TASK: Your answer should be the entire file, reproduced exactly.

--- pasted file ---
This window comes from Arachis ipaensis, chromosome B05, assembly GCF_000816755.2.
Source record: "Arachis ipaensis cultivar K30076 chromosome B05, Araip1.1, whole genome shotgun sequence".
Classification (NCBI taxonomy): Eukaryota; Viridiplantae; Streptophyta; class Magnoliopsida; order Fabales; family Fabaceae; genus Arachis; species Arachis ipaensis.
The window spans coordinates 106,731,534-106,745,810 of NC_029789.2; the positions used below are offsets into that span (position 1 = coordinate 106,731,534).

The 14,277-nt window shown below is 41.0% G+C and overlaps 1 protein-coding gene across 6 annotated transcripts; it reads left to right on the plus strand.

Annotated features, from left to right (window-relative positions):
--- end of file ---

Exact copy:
This window comes from Arachis ipaensis, chromosome B05, assembly GCF_000816755.2.
Source record: "Arachis ipaensis cultivar K30076 chromosome B05, Araip1.1, whole genome shotgun sequence".
Classification (NCBI taxonomy): Eukaryota; Viridiplantae; Streptophyta; class Magnoliopsida; order Fabales; family Fabaceae; genus Arachis; species Arachis ipaensis.
The window spans coordinates 106,731,534-106,745,810 of NC_029789.2; the positions used below are offsets into that span (position 1 = coordinate 106,731,534).

The 14,277-nt window shown below is 41.0% G+C and overlaps 1 protein-coding gene across 6 annotated transcripts; it reads left to right on the plus strand.

Annotated features, from left to right (window-relative positions):